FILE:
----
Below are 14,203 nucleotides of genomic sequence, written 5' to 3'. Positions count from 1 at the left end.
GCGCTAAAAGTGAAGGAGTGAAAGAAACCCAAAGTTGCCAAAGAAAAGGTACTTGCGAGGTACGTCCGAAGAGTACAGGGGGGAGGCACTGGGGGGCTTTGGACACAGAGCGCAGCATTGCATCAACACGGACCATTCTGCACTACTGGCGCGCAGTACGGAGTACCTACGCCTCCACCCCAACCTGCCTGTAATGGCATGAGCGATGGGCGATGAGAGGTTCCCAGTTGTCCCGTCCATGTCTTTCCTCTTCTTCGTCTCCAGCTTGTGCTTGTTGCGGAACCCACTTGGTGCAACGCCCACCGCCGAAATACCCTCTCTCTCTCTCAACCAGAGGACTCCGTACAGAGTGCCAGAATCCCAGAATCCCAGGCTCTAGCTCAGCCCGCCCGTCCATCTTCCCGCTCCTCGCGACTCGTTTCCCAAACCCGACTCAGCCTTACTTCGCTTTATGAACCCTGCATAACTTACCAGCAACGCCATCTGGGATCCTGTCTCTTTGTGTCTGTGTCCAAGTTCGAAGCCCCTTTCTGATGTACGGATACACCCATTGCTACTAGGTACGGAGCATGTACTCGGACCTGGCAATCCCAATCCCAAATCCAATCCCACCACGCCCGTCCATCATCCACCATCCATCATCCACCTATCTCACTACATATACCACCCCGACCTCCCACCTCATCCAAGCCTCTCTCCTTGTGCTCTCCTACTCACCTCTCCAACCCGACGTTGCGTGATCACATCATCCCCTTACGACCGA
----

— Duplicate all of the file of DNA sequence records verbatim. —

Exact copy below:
Below are 14,203 nucleotides of genomic sequence, written 5' to 3'. Positions count from 1 at the left end.
GCGCTAAAAGTGAAGGAGTGAAAGAAACCCAAAGTTGCCAAAGAAAAGGTACTTGCGAGGTACGTCCGAAGAGTACAGGGGGGAGGCACTGGGGGGCTTTGGACACAGAGCGCAGCATTGCATCAACACGGACCATTCTGCACTACTGGCGCGCAGTACGGAGTACCTACGCCTCCACCCCAACCTGCCTGTAATGGCATGAGCGATGGGCGATGAGAGGTTCCCAGTTGTCCCGTCCATGTCTTTCCTCTTCTTCGTCTCCAGCTTGTGCTTGTTGCGGAACCCACTTGGTGCAACGCCCACCGCCGAAATACCCTCTCTCTCTCTCAACCAGAGGACTCCGTACAGAGTGCCAGAATCCCAGAATCCCAGGCTCTAGCTCAGCCCGCCCGTCCATCTTCCCGCTCCTCGCGACTCGTTTCCCAAACCCGACTCAGCCTTACTTCGCTTTATGAACCCTGCATAACTTACCAGCAACGCCATCTGGGATCCTGTCTCTTTGTGTCTGTGTCCAAGTTCGAAGCCCCTTTCTGATGTACGGATACACCCATTGCTACTAGGTACGGAGCATGTACTCGGACCTGGCAATCCCAATCCCAAATCCAATCCCACCACGCCCGTCCATCATCCACCATCCATCATCCACCTATCTCACTACATATACCACCCCGACCTCCCACCTCATCCAAGCCTCTCTCCTTGTGCTCTCCTACTCACCTCTCCAACCCGACGTTGCGTGATCACATCATCCCCTTACGACCGA